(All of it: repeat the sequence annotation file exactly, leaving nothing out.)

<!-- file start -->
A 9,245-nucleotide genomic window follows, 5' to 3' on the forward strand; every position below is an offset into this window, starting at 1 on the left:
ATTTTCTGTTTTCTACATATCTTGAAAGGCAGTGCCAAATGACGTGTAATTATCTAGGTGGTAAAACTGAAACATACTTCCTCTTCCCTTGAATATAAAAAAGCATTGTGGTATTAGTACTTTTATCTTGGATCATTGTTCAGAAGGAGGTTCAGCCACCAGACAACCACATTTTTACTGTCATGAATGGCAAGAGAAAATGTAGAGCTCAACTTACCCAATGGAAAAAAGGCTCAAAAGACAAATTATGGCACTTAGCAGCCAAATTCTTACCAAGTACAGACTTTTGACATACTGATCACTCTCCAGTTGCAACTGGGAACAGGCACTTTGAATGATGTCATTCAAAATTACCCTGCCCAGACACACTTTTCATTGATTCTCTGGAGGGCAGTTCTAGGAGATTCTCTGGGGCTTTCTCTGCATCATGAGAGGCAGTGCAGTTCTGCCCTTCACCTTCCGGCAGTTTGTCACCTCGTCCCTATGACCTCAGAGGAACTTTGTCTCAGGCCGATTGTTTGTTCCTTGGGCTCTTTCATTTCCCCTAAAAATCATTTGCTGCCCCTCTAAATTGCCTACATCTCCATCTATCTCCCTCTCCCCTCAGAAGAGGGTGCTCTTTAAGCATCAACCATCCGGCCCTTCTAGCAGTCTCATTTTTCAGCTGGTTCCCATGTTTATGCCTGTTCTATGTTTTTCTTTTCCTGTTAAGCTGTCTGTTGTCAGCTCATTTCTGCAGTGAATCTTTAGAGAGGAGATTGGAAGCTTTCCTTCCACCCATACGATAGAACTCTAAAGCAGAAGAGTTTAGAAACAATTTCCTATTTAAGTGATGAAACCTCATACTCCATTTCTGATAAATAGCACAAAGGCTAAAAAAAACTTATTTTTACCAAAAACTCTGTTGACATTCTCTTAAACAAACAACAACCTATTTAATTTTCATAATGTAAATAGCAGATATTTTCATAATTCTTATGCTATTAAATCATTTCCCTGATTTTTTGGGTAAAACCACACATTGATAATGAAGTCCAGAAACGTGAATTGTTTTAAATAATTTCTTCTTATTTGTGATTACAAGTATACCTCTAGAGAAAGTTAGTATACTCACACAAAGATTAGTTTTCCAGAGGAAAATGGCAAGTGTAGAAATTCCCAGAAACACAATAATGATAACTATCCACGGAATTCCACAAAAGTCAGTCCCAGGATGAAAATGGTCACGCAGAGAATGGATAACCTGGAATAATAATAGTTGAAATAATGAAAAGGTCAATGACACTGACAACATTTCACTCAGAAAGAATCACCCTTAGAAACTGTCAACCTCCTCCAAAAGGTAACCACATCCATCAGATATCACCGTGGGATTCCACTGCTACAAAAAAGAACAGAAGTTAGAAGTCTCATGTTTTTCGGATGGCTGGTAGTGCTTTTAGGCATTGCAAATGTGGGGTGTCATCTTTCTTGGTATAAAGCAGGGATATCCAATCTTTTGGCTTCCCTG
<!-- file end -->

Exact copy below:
A 9,245-nucleotide genomic window follows, 5' to 3' on the forward strand; every position below is an offset into this window, starting at 1 on the left:
ATTTTCTGTTTTCTACATATCTTGAAAGGCAGTGCCAAATGACGTGTAATTATCTAGGTGGTAAAACTGAAACATACTTCCTCTTCCCTTGAATATAAAAAAGCATTGTGGTATTAGTACTTTTATCTTGGATCATTGTTCAGAAGGAGGTTCAGCCACCAGACAACCACATTTTTACTGTCATGAATGGCAAGAGAAAATGTAGAGCTCAACTTACCCAATGGAAAAAAGGCTCAAAAGACAAATTATGGCACTTAGCAGCCAAATTCTTACCAAGTACAGACTTTTGACATACTGATCACTCTCCAGTTGCAACTGGGAACAGGCACTTTGAATGATGTCATTCAAAATTACCCTGCCCAGACACACTTTTCATTGATTCTCTGGAGGGCAGTTCTAGGAGATTCTCTGGGGCTTTCTCTGCATCATGAGAGGCAGTGCAGTTCTGCCCTTCACCTTCCGGCAGTTTGTCACCTCGTCCCTATGACCTCAGAGGAACTTTGTCTCAGGCCGATTGTTTGTTCCTTGGGCTCTTTCATTTCCCCTAAAAATCATTTGCTGCCCCTCTAAATTGCCTACATCTCCATCTATCTCCCTCTCCCCTCAGAAGAGGGTGCTCTTTAAGCATCAACCATCCGGCCCTTCTAGCAGTCTCATTTTTCAGCTGGTTCCCATGTTTATGCCTGTTCTATGTTTTTCTTTTCCTGTTAAGCTGTCTGTTGTCAGCTCATTTCTGCAGTGAATCTTTAGAGAGGAGATTGGAAGCTTTCCTTCCACCCATACGATAGAACTCTAAAGCAGAAGAGTTTAGAAACAATTTCCTATTTAAGTGATGAAACCTCATACTCCATTTCTGATAAATAGCACAAAGGCTAAAAAAAACTTATTTTTACCAAAAACTCTGTTGACATTCTCTTAAACAAACAACAACCTATTTAATTTTCATAATGTAAATAGCAGATATTTTCATAATTCTTATGCTATTAAATCATTTCCCTGATTTTTTGGGTAAAACCACACATTGATAATGAAGTCCAGAAACGTGAATTGTTTTAAATAATTTCTTCTTATTTGTGATTACAAGTATACCTCTAGAGAAAGTTAGTATACTCACACAAAGATTAGTTTTCCAGAGGAAAATGGCAAGTGTAGAAATTCCCAGAAACACAATAATGATAACTATCCACGGAATTCCACAAAAGTCAGTCCCAGGATGAAAATGGTCACGCAGAGAATGGATAACCTGGAATAATAATAGTTGAAATAATGAAAAGGTCAATGACACTGACAACATTTCACTCAGAAAGAATCACCCTTAGAAACTGTCAACCTCCTCCAAAAGGTAACCACATCCATCAGATATCACCGTGGGATTCCACTGCTACAAAAAAGAACAGAAGTTAGAAGTCTCATGTTTTTCGGATGGCTGGTAGTGCTTTTAGGCATTGCAAATGTGGGGTGTCATCTTTCTTGGTATAAAGCAGGGATATCCAATCTTTTGGCTTCCCTG